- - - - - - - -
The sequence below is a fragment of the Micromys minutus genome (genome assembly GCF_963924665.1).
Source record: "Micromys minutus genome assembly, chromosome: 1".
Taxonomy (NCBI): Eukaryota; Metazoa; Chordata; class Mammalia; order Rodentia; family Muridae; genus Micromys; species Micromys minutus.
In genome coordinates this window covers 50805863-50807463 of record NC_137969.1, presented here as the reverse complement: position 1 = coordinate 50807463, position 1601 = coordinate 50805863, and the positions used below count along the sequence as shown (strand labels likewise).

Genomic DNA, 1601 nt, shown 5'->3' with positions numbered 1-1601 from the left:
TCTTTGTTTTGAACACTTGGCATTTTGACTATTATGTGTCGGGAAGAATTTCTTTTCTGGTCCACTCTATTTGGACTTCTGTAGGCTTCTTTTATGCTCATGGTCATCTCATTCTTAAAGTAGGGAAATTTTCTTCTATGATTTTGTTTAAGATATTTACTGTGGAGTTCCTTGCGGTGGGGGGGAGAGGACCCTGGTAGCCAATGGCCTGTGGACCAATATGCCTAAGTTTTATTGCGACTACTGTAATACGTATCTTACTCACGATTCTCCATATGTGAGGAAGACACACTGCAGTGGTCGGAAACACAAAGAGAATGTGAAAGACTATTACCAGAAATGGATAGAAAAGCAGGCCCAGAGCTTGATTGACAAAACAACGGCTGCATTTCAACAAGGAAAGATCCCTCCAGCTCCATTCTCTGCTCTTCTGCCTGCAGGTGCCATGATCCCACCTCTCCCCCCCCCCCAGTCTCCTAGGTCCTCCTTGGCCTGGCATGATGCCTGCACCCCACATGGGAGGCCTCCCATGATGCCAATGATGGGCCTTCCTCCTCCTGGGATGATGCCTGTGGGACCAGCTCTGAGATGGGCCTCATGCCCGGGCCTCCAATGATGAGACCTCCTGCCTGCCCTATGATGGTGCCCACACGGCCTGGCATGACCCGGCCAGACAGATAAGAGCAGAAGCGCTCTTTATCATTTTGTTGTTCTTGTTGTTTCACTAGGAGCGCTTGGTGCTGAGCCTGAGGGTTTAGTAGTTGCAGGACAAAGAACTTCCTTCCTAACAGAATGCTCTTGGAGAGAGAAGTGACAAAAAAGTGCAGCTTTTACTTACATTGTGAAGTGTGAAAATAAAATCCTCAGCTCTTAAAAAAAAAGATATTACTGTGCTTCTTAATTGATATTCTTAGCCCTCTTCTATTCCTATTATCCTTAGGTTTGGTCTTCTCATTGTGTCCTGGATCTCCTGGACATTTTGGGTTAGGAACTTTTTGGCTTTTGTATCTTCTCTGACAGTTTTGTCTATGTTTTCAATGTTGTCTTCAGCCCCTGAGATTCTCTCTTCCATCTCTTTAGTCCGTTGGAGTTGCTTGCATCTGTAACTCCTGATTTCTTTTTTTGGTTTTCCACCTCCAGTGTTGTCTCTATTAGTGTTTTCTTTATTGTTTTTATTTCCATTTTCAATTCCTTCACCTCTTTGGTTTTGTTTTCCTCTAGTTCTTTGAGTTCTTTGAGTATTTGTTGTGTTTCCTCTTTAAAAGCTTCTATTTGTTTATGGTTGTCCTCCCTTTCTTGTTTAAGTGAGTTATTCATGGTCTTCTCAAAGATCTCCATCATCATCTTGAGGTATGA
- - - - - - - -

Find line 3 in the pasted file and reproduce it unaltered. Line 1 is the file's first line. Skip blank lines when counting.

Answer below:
Taxonomy (NCBI): Eukaryota; Metazoa; Chordata; class Mammalia; order Rodentia; family Muridae; genus Micromys; species Micromys minutus.